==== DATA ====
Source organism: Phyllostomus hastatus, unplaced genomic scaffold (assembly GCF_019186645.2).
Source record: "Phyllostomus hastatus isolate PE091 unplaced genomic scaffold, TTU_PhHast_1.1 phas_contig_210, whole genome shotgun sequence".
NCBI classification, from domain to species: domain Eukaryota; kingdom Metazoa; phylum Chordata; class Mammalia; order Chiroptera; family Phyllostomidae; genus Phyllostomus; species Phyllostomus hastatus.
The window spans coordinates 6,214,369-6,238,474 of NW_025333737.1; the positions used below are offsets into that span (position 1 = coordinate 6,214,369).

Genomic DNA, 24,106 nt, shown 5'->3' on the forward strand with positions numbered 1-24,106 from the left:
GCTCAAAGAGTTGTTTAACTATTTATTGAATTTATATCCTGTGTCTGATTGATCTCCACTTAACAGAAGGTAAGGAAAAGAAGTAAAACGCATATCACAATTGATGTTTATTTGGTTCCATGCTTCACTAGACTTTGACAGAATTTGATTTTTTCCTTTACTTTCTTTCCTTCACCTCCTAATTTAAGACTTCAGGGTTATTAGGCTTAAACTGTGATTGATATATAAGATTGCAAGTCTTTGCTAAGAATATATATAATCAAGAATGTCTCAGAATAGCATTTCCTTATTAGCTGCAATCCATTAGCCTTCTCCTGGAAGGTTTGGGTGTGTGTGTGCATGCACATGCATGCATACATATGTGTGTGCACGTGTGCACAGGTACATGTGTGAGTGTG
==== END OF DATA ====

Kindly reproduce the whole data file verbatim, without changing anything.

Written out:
Source organism: Phyllostomus hastatus, unplaced genomic scaffold (assembly GCF_019186645.2).
Source record: "Phyllostomus hastatus isolate PE091 unplaced genomic scaffold, TTU_PhHast_1.1 phas_contig_210, whole genome shotgun sequence".
NCBI classification, from domain to species: domain Eukaryota; kingdom Metazoa; phylum Chordata; class Mammalia; order Chiroptera; family Phyllostomidae; genus Phyllostomus; species Phyllostomus hastatus.
The window spans coordinates 6,214,369-6,238,474 of NW_025333737.1; the positions used below are offsets into that span (position 1 = coordinate 6,214,369).

Genomic DNA, 24,106 nt, shown 5'->3' on the forward strand with positions numbered 1-24,106 from the left:
GCTCAAAGAGTTGTTTAACTATTTATTGAATTTATATCCTGTGTCTGATTGATCTCCACTTAACAGAAGGTAAGGAAAAGAAGTAAAACGCATATCACAATTGATGTTTATTTGGTTCCATGCTTCACTAGACTTTGACAGAATTTGATTTTTTCCTTTACTTTCTTTCCTTCACCTCCTAATTTAAGACTTCAGGGTTATTAGGCTTAAACTGTGATTGATATATAAGATTGCAAGTCTTTGCTAAGAATATATATAATCAAGAATGTCTCAGAATAGCATTTCCTTATTAGCTGCAATCCATTAGCCTTCTCCTGGAAGGTTTGGGTGTGTGTGTGCATGCACATGCATGCATACATATGTGTGTGCACGTGTGCACAGGTACATGTGTGAGTGTG